How much playtime does my toddler need?

Emmy Samtani

Emmy Samtani

Emmy is the founder of Kiindred and mother to 3 little ones. Over the last 4 years, she has worked with some of the most credible experts in the parenting space and is a keen contributor on all things parenthood.
Updated on Jun 14, 2024 · 2 mins read
How much playtime does my toddler need?

You find yourself with a bustling, curious and energetic toddler but you’re unsure of how much playtime they should actually have each day. Firstly, let’s get one thing straight; there’s not one type of play. Your toddler will need a range of different kinds of play to stimulate their brains and to make sure they don’t get bored. Because no one likes having a bored toddler on their hands! However, screentime isn’t playtime and when possible, should be limited. If you encourage too much screentime, your baby won’t develop critical skills like imagination.

Different types of playtime

Before we get into how much time your toddler should play for, let’s get into the different times of play. Besides structured and unstructured play, there are other types of play within those too. Supervised play is where you take charge and ask your toddler to do something, like make a building from large blocks or to read, which develops their learning and gets them ready for pre-school and primary.

Toy play (or object play) allows your toddler to have sensory play and also allows them to practice their fine motor skills. Outdoor play also acts as sensory play and meshes well with pretend play, which allows your toddler to use their creativity and imagination to have make-believe playtime. Active play either running or kicking a ball can also help gross motor skills which encourage your toddler’s coordination and movement. By the age of around 2-3years old, your baby should be walking and running with confidence. If you’re worried about your toddler not developing at the average rate, consult with your pediatrician for advice.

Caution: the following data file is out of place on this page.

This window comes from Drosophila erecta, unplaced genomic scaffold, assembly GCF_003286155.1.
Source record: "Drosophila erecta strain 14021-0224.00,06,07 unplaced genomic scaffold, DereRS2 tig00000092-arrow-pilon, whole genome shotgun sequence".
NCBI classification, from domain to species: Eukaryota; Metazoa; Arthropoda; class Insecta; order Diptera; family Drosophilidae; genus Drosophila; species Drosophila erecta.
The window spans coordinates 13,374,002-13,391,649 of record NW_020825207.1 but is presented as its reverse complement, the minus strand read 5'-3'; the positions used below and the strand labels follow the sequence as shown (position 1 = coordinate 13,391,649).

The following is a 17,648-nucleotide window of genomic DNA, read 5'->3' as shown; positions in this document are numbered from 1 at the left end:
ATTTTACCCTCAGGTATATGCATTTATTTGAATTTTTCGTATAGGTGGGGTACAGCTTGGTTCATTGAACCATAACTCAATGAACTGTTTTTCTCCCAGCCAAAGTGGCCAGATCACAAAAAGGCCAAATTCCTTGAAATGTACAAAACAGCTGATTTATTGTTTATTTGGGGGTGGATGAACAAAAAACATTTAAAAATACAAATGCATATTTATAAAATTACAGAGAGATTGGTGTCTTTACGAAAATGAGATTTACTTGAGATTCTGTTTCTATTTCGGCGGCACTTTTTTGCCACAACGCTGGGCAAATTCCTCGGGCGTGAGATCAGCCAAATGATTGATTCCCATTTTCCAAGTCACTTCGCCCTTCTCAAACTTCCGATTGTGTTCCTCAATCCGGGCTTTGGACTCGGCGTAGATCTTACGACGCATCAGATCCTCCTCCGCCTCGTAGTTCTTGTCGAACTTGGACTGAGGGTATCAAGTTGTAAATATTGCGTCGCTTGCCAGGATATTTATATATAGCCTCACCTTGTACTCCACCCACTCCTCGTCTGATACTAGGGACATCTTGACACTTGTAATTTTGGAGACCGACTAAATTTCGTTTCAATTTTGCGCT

So how much playtime do they need?

Well, it really depends on your child and their age and how many sleeps they are having during the day. If your toddler gets tired more easily or is still having multiple naps per day, 30 mins – 1-hour blocks of structured or unstructured play can be enough time for them. But as your child gets older these blocks will increase.

Inside play should be mixed with active or outdoor play, with your toddler getting ample time every day to run and be physically active. Getting their body moving is just as important for their development and to encourage an active and healthy lifestyle.

Your child will guide you on what they want to do and for how long. Sometimes you might get a toddler that can last up to two hours of play on one activity. Remember to always supervise your toddler, positively reinforce and let your kids be kids!

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